People in the United States will feel a bit more rested on November 5, as daylight saving time 2017 comes to an end. The clocks fall back at 1 a.m. local time that Sunday, ensuring another precious hour of sleep and a corresponding extra hour of daylight during common working hours.
You’ve probably heard that Ben Franklin kind of proposed daylight saving time (also erroneously called daylight savings time) centuries before it was implemented, and that the twice-yearly switch was initially adopted to save us money on energy needs.
But if you dig deeper, you’ll find out that the daylight-hoarding tradition has an even more colorful history, affecting international relations, creating nested time zones, and potentially influencing your health.
Here are a few of the lesser-known facts about daylight saving time.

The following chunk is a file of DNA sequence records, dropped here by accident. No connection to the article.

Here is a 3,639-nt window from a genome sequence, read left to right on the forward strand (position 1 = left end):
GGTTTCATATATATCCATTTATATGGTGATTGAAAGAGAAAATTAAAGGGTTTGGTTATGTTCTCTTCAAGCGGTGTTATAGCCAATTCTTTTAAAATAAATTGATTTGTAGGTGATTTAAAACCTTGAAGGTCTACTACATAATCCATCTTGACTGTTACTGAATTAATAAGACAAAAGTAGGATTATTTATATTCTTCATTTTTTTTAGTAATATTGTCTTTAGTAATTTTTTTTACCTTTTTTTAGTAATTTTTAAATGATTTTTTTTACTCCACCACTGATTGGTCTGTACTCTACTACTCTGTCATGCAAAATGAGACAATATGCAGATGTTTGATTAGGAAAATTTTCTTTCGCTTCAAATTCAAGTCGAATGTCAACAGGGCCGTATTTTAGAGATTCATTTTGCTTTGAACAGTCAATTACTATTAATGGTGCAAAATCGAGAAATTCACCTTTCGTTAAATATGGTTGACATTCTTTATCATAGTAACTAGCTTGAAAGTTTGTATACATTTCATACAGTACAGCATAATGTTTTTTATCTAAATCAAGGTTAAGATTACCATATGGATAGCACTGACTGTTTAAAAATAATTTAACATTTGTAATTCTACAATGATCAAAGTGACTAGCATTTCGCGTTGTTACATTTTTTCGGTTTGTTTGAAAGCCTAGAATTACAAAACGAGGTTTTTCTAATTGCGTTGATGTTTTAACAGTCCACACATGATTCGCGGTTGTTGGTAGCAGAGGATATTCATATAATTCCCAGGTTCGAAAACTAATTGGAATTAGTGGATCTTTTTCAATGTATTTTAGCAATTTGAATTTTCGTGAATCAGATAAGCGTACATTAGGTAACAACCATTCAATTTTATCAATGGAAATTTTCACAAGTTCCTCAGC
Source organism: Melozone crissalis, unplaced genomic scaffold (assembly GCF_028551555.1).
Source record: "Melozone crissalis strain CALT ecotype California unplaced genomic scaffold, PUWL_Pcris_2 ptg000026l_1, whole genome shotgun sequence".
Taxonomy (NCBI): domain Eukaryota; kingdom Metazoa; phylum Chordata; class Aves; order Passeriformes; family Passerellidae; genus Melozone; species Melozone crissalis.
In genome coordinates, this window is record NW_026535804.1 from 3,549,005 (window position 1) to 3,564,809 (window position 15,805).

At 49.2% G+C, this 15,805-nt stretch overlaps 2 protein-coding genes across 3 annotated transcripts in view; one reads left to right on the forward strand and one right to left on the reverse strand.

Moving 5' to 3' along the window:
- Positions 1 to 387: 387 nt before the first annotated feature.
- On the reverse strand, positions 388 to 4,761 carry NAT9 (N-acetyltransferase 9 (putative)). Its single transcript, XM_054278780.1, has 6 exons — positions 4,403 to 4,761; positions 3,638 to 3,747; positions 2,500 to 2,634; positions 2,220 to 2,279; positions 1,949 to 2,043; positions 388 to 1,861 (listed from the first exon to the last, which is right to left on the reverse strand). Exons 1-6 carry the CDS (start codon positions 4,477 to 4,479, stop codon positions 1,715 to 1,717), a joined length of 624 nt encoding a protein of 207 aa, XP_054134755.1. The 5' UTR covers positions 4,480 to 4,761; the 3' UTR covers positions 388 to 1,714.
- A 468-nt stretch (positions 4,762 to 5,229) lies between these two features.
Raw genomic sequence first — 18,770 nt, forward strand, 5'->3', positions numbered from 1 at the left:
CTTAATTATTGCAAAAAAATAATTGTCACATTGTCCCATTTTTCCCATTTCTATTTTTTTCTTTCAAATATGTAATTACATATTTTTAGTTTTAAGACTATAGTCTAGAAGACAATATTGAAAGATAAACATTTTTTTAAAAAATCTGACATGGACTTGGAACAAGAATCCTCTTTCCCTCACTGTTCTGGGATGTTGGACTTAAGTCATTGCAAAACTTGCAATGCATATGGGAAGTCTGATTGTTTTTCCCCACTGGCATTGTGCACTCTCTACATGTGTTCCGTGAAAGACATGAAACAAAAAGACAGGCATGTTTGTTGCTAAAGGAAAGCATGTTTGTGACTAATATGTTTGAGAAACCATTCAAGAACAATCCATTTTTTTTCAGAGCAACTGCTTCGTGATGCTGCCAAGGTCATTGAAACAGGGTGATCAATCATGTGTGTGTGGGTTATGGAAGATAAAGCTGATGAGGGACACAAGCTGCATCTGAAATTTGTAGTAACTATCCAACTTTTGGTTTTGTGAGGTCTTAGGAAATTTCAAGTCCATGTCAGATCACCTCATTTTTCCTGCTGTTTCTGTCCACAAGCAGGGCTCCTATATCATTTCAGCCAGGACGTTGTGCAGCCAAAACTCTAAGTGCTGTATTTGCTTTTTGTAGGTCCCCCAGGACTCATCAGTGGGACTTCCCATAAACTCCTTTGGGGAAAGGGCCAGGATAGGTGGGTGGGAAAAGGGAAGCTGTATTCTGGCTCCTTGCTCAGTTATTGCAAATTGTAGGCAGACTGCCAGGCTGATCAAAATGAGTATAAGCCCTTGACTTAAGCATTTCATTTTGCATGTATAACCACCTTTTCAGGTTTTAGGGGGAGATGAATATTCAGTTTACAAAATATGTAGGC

Thrift Wasn’t the Only Reason for Saving Daylight
In 1895, George Hudson, an entomologist from New Zealand, came up with the modern concept of daylight saving time. He proposed a two-hour time shift so he’d have more after-work hours of sunshine to go bug hunting in the summer.
Seven years later, British builder William Willett (the great-great grandfather of Coldplay frontman Chris Martin) independently hit on the idea while out horseback riding. He proposed it to England’s Parliament as a way to prevent the nation from wasting daylight. His idea was championed by Winston Churchill and Sir Arthur Conan Doyle—but was initially rejected by the British government. Willett kept arguing for the concept up until his death in 1915.
In 1916, two years into World War I, the German government started brainstorming ways to save energy. “They remembered Willett’s idea of moving the clock forward and thus having more daylight during working hours,” explains David Prerau, author of Seize the Daylight: The Curious and Contentious Story of Daylight Saving Time. “While the British were talking about it year after year, the Germans decided to do it more or less by fiat.”
Soon, England and almost every other country that fought in World War I—including the United States—followed suit. In those days, coal power was king, so people really did save energy (and thus contribute to the war effort) by changing their clocks.
Read more at National Geographic.